Denton Arts & Jazz Festival to groove downtown

Denton Arts & Jazz Festival to groove downtown

Denton Arts & Jazz Festival to groove downtown
April 15
23:55 2015

Kayleigh Bywater / Staff Writer

For 35 years, the Denton Arts and Jazz Festival has explored the genres of art and music throughout history.

The festival, which runs April 24 to the 26, will features jazz musicians and art enthusiasts from all over the world.

Assistant director Kevin Lechler said the event was originally called Spring Fling, but was renamed 25 years ago to better explain what the festival was about.

“The event sprang from the idea that fine art and music should be made available to the public for free, and we still maintain that core value,” Lechler said. “Our entire operating budget is raised annually through the generous support of sponsors and members.”

Unique compared to other festivals in Denton, the Arts & Jazz Festival is free and open to the general public. Lechler said this can sometimes be the hardest part of putting the event together.

“Most people do not realize the costs involved in producing such an event, from stage rentals to cost of headliners,” Lechler said. “These costs seem to rise each year and our challenge is to find ways to meet those costs without sacrificing the overall experience of the typical attendee.”

Merchandising and e-commerce senior Cory Simmons has attended the festival since his freshman year and said he looks forward to the event each spring.

“A friend told me about the festival years ago and I have not missed a year since,” Simmons said. “I really enjoy jazz, but they have a mixture of everything at the festival, not just the typical type of jazz music.”

The festival has been growing more each year with the help of the community and volunteers, Lechler said.

With seven stages, craft booths and vendors filling up Denton Quakertown Park, Simmons said the festival will have something for everyone.

“You can spend all weekend making rounds around the festival,” Simmons said. “The musicians are constantly playing throughout the day and the vendors are always selling gorgeous artwork. You never know what is going to catch your interest.”

Performer and festival veteran Carolyn Jones will be singing on the main Jazz Stage at 10 a.m. Sunday, April 26. Before starting a career in music, Jones said she was a buyer for stores like Neiman Marcus, but left her passion of retailing to pursue a love for music.

“I have sang since I was a little girl,” Jones said. “Everyone around me is involved in music, and I wanted to get into the music business before I was too old.”

Jones said her nerves have subsided and she is ready to perform in front of the crowds come next weekend.

“Sometimes I get nervous, but since I know my material really well and will have really talented, reliable musicians playing behind me, it takes a lot of the anxieties away,” Jones said. “It is honestly thrilling.”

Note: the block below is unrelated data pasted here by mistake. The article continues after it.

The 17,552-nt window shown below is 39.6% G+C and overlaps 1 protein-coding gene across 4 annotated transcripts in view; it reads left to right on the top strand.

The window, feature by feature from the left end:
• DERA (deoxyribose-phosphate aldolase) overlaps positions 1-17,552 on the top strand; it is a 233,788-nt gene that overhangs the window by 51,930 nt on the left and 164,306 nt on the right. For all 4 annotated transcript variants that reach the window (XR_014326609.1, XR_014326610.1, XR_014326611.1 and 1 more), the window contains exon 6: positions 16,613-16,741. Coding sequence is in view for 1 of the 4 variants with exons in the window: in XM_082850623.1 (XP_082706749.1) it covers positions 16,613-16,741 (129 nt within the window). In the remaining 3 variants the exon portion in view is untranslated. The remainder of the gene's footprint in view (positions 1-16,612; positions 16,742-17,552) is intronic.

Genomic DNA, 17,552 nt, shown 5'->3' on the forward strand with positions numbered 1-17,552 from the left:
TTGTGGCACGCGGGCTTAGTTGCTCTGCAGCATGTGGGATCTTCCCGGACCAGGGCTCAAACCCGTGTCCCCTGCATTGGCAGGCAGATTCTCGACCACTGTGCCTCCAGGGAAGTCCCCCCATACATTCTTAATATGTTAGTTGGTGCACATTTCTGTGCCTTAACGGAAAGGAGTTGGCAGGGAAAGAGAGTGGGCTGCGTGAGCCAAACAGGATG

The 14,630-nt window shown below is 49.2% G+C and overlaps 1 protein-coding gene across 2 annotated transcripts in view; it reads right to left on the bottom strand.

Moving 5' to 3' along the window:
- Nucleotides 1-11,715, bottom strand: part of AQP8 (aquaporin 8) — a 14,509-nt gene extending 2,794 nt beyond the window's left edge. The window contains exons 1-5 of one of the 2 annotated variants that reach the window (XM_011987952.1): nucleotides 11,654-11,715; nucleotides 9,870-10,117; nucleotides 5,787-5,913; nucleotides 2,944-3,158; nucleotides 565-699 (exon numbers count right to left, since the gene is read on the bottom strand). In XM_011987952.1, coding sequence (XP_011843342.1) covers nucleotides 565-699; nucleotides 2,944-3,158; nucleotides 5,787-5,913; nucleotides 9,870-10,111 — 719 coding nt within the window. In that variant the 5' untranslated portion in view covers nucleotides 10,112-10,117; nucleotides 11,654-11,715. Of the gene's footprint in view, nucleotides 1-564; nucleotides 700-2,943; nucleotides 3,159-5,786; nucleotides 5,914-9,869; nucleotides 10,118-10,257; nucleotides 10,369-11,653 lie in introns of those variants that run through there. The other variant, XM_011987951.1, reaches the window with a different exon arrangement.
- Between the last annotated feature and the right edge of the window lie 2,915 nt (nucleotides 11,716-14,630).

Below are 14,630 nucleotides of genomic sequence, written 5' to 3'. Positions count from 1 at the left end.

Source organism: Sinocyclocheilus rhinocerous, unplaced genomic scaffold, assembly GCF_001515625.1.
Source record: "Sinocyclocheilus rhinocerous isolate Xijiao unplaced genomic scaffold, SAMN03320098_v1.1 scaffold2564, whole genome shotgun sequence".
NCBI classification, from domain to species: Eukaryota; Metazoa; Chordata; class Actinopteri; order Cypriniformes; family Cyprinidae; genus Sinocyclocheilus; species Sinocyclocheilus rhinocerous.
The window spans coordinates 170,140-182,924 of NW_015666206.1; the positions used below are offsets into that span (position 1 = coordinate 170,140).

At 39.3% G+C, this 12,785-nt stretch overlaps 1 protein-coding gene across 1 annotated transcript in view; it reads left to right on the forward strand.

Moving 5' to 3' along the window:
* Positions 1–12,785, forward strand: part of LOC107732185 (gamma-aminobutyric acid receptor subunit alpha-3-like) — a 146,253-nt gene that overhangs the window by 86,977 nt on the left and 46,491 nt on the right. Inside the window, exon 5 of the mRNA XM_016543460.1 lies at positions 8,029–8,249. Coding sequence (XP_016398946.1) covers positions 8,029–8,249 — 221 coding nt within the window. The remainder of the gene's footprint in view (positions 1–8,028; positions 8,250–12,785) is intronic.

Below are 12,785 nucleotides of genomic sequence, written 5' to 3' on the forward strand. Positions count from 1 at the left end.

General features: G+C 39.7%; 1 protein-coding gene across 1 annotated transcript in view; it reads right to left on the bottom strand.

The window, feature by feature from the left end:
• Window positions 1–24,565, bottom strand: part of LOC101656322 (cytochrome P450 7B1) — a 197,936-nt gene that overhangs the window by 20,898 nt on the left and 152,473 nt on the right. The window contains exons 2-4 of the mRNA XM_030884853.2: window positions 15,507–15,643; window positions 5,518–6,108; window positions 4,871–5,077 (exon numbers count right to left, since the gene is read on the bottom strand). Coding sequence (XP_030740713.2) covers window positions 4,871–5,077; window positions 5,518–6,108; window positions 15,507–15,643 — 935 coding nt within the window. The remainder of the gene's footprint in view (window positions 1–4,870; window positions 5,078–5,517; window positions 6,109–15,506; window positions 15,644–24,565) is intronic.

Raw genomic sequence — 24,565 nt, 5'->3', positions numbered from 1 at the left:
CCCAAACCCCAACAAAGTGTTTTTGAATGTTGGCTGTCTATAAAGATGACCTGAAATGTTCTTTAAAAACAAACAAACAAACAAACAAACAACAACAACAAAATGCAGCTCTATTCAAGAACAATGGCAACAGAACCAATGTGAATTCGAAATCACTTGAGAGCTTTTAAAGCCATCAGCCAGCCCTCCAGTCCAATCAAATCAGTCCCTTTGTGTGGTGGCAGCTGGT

In addition to Jones, other bands, singers, schools and club choirs will perform original songs and covers.

One headliner, trumpet player Randy Brecker, will perform on the Jazz Stage at 9 p.m. Friday, April 24. Brecker said he has won numerous Grammy Awards for his work and musical skill.

“We were asked to perform by Ray Hair, a fan, who is also the president of the Musician’s Union,” Brecker said. “I am very proud that he asked me to perform.”

He said this festival is particularly special for him. He will be playing songs from his new CD, “Randy Brecker’s Brecker Brothers Band Reunion,” which pays homage to former members of his band.

“The list is a long list, and it includes my brother, the late and great Michael Brecker,” he said. “A portion of the show we will devote to him and the whole thing is dedicated to him.”

Simmons said having a large variety of acts is what draws a lot of people into the festival.

“Music knows no limits or boundaries,” Simmons said. “People can speak different languages or look different on the outside, but that does not matter. Music brings everyone together.”

Jones said nothing means more to her than the look on the audience’s faces while she is up on stage.

“It is this indescribable feeling when you are able to get something across to your audience and everything is clicking,” Jones said.

Jones said if people are unable to attend the festival, KNTU 88.1 broadcasts almost every part of the festival for those stuck at work or studying.

Along with the melodies, the festival also offers the opportunity for artists and crafters to show off their work as vendors. Attendees can check out a wide variety of items inside the Denton Civic Center and at the Fine Art and Crafts outdoor display.

“The rewards of the festival are many,” Lechler said. “I love the looks on the faces of children as they create their first masterpiece and I enjoy offering an opportunity for members of an elementary choir to experience their first performance. Watching members from every walk of life watching and enjoying every aspect of the event is amazing.”

For more information on the 2015 Denton Arts & Jazz Festival, visit http://www.dentonjazzfest.com.

Featured Image: Polka supergroup Brave Combo rocks the main stage at the Denton Arts and Jazz Festival. This year celebrates 35 years of the festival. File photo courtesy of Denton Arts & Jazz Fest Facebook

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